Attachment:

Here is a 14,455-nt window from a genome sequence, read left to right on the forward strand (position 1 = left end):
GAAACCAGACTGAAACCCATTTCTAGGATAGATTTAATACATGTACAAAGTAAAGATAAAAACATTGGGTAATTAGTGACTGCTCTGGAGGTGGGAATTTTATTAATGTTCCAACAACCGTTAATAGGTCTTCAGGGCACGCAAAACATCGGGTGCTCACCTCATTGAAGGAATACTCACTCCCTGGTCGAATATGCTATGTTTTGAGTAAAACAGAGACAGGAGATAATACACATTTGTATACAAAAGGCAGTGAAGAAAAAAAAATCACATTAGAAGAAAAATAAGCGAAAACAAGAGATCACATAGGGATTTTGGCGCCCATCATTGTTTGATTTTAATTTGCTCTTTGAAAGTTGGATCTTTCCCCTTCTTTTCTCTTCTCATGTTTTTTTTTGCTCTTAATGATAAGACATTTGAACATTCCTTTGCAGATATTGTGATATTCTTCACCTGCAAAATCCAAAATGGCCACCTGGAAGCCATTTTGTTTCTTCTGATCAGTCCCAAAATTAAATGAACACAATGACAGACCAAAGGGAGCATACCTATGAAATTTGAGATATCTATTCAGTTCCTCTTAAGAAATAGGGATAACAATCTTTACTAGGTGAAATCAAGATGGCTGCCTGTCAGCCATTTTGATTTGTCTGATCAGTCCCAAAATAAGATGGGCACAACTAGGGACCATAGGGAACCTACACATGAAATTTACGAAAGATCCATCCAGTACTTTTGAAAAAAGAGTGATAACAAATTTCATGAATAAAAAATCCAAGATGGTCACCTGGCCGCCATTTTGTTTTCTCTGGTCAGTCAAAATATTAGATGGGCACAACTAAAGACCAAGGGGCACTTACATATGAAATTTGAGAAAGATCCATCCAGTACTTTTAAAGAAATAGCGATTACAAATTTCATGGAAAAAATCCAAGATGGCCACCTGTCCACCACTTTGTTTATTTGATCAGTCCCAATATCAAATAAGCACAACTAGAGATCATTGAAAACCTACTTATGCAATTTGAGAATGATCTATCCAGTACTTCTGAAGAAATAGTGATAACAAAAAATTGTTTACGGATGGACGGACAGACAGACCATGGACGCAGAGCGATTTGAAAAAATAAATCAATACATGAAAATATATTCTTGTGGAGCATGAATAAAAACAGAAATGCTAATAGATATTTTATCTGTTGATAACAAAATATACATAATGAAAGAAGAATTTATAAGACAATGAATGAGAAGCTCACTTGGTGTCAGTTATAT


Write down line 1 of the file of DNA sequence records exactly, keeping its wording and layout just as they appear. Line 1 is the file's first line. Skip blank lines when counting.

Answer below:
Here is a 14,455-nt window from a genome sequence, read left to right on the forward strand (position 1 = left end):